The big issue is the soft zone these days. It worked 10, 20 years ago, for the most part, when MOST teams were still trying to throw 20, 30 and 40 yards downfield. Today, MOST teams now are some variation of west coast and more than happy to hit 5, 7 and 10 yard passes all the way down the field for a fairly easy TD. When you throw 7 yards, it doesn’t take more than 2 step drop back, toss and catch to a big hole in the zone. Not even the best pass rusher in the game is going to get pressure (much less a sack) more than 2 or 3 times the entire game on a 2 step drop back and even that pressure won’t be very intense.

    The trouble is not the edge rushers (they could be improved, but most teams can say that), the trouble is the philosophy of zone and blitz/pressure that simply DOES NOT WORK against opposing teams and coaches that simply take what is given and march down the field for a TD. This keeps our D on the field for way too long, each play sapping a bit more energy so that by the 3rd and 4th quarter, the opponent now can start taking open shots downfield as our fatigued D starts trying to guess and jump stuff.

    CHANGE THE PHILOSOPHY against those teams proven to adapt, mix it up even series, ever other down, whatever. Zone for two plays, man for the next 3, blitz on one side, the other side, blitz all LBs and drop back two DE in pseudo man-zone, WHATEVER. Don’t let the other team simply pitch and catch down field. Tom Brady is good, but we make him appear immortal by simply letting him throw practice passes. We give his WRs free releases, meaning EASY route-running to spot already determined.

    Even Forrest Gump can see what keeps the Steelers from winning in post-season, unfortunately between Tomlin and Butler, we have NO creativity when it comes to adapting ourselves. It stinks for us that our zone D works so well about 8 games a year against truly stupid opposing teams/coaches/QBs, because our coaches and GM (and others) can say “see, the zone works”, so they feel little need of adapting and practicing and planning for heavy MAN coverage, bump n run, jamming, etc. Maybe DBs aren’t very good at that, but they never will be if you don’t practice and coach it, ALOT. Hit the weights, practice, bring in retired WR or two that were the best at beating the jam and have them help WR and DBs alike.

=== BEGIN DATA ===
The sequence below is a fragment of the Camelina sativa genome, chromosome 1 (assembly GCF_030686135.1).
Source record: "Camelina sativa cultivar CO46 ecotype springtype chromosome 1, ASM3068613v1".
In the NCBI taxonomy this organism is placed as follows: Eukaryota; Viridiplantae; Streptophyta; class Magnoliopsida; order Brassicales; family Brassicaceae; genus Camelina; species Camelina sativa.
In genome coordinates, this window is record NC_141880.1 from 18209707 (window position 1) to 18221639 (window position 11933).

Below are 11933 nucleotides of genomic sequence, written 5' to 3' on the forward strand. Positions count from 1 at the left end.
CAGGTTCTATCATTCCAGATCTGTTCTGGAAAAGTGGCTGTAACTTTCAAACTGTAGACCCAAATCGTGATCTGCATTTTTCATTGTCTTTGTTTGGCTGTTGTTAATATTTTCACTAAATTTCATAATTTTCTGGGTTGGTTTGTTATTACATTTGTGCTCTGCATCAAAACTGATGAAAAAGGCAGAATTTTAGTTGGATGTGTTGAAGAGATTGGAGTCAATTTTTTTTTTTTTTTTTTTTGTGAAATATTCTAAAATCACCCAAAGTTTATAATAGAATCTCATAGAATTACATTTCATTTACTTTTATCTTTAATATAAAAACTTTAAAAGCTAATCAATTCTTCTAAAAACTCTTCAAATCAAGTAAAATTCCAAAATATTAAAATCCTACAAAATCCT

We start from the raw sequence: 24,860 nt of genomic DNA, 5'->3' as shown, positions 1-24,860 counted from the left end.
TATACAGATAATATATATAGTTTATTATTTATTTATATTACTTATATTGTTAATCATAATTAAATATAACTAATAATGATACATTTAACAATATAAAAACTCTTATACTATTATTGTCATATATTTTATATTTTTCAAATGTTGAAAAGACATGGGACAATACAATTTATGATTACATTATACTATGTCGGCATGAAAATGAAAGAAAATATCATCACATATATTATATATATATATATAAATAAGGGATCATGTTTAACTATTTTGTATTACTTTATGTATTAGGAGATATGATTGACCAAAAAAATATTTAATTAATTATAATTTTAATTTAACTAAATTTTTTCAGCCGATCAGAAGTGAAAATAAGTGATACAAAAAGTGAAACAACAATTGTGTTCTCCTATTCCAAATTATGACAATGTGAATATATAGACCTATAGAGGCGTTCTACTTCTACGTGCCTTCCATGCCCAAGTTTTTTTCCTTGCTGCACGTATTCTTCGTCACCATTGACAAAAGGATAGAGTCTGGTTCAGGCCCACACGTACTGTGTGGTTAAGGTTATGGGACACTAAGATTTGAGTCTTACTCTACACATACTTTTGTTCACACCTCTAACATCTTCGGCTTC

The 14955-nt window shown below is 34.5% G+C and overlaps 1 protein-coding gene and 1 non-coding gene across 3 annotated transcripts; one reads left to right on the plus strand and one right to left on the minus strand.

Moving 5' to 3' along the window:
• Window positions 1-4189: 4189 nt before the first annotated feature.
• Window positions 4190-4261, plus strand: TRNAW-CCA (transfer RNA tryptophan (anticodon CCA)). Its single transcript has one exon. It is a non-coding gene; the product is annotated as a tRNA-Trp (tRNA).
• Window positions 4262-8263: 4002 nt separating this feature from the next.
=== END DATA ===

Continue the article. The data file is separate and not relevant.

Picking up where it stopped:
DO SOMETHING DIFFERENT coach Tomlin and Butler. You (and all of us fans) were just humiliated on national TV, for about the 5th time in 5 years, against the Patriots. Belichick probably gives his team an extra day off knowing the Steelers will simply stick to “let Brady soft toss down the field easily” zone D.

    Stupid is as stupid does.

  • OVP66223

    Lebeau’s D wouldn’t work now either. It’s different now than 20 and 30 years ago. Brady would shred any of those Ds now because those Ds say if you can make the easy throw, will let you have it. The trouble is a first down is 10 yards and it only takes TWO catches of 5-7 yards for a first down. Butler and Tomlin seem to think Brady can’t hit 66% of 5-7 yard two step drop passes…lol, dumb. The zone is solid against SOME teams, but if they don’t play more man and show a variety of coverage (mixing it up) the next time they play New England or Green Bay, they might as well forfeit and save us all the embarrassment.

    Two or three step drop and ball is out and you can forget about worrying about a pass rush. There is no time for any sacks or pressure. This is what confounds Butler, Lebeau and Tomlin. If the other team does what Brady does, they have no answer becuase they refuse to go heavy man with blitz. If you disrupt those quick routes, even for a half a second, that throw isn’t there, Brady has to look for second or third target, then and ONLY then can a sack happen. I am so frustrated the Steelers coaches seem dumber than a box of rocks. Even Tomlin seems convinced the game plan and play-calling is not the problem. REALLY? So all you need is 11 pro-bowlers and you might be able to win? Morons. Absolutely embarrassingly moronic our coaches are…so sad.

  • OVP66223

    The trouble is the zone and easy route running. It’s not the pressure itself. You could blitz and have 6 rushing every down and we’d lose even worse because that would leave open zones even bigger and allow a WR to slip the ONE TD saving tackler left for a long TD.

    They should, no, must play more man D with some WR jamming, switching, man-zone, etc. If you play zone, leave wide-open holes with a 5 yard radius all around, Brady is seeing one WR with no defense and playing sideline pitch/catch. It’s like a whole game of simply throwing warm up passes for Brady. Put the best two DEs in the NFL on the Steelers and they’re invisible still because they don’t have the time to make their moves and get to Brady.

  • OVP66223

    YES! THIS!

    I was so angry that we stayed zone. Those little WRs just made one cut off the line, turned and ball was there. Forget fixing the QB pressure, it will fix itself if you fix the lack of WR pressure. Why Larry can our coaches NOT see this? Zone has its place, but once a team shows it will take those WIDE OPEN 5 yard passes, its time to adapt. Mix the zone in, but play more man and alternate jamming with easy releases, keep them guessing.

  • OVP66223

    We’re not asking 5 or 6 seconds. Did you NOT see how easy we let Brady complete passes? All were saying is you can’t stick with soft zone, and NO WR pressure against Brady.

    You say Brady would pick apart man, yes, he could, but it would take another second or two every play, meaning the pass rush gets another second or two, which means more pressures and a few sacks and punts.